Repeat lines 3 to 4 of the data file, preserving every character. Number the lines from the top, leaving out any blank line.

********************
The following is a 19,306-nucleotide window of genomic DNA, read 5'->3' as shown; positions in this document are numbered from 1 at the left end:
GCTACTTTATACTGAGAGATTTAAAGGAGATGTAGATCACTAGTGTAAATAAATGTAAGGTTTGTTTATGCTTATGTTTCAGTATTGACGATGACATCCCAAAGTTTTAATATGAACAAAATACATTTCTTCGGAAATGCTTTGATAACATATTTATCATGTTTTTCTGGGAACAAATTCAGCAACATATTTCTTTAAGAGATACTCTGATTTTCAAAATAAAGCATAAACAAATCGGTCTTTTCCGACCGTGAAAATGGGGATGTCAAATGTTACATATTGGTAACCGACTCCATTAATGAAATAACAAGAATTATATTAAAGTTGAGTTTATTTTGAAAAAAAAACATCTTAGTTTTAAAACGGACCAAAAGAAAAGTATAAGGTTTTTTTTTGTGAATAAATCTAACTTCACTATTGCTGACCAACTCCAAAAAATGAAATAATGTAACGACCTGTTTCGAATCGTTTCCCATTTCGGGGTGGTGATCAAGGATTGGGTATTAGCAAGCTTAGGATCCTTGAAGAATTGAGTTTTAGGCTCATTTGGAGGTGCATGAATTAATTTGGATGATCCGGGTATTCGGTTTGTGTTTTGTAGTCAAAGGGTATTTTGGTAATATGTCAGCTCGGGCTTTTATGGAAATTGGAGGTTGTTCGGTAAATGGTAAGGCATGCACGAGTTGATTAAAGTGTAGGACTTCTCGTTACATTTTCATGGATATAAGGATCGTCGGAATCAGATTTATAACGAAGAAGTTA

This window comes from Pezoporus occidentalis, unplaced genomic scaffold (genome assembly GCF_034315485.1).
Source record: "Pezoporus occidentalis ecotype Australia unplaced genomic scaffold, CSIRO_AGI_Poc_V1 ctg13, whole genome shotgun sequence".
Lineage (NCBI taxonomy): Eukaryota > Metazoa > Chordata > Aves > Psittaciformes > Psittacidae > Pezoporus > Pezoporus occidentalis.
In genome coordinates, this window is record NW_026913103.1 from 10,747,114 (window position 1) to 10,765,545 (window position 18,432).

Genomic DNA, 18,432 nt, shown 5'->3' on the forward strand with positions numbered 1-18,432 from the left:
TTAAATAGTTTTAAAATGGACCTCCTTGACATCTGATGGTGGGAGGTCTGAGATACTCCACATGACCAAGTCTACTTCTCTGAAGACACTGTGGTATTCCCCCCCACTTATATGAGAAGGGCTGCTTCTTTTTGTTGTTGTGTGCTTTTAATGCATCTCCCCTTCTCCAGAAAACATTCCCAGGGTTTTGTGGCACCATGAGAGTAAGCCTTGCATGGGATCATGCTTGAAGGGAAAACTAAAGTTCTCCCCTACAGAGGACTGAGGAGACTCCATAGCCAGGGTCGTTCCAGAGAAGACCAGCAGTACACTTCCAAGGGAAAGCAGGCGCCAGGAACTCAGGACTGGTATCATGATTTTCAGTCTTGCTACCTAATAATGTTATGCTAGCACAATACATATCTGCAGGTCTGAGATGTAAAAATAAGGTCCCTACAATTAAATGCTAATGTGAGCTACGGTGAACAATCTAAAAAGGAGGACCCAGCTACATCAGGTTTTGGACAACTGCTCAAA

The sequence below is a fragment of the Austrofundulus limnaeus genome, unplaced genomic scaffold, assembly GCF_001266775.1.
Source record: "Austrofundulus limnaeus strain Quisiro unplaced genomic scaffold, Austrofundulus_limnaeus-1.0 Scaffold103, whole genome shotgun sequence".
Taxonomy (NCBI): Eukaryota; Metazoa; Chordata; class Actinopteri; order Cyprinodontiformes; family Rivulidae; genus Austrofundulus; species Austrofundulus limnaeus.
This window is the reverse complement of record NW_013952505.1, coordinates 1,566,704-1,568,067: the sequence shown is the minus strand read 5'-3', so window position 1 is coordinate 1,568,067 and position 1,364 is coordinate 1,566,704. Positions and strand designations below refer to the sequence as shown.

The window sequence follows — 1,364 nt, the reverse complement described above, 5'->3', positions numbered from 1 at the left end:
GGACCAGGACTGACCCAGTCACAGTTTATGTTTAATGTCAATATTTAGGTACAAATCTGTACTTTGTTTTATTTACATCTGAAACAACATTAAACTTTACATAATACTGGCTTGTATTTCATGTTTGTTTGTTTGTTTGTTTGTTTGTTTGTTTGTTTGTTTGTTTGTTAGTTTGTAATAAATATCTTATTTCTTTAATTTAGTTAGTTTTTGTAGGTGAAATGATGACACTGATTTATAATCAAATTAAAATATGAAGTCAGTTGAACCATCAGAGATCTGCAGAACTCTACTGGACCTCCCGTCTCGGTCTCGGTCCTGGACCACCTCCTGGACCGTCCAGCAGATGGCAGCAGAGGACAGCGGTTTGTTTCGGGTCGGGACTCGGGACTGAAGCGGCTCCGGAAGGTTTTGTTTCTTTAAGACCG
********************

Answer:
This window comes from Pezoporus occidentalis, unplaced genomic scaffold (genome assembly GCF_034315485.1).
Source record: "Pezoporus occidentalis ecotype Australia unplaced genomic scaffold, CSIRO_AGI_Poc_V1 ctg13, whole genome shotgun sequence".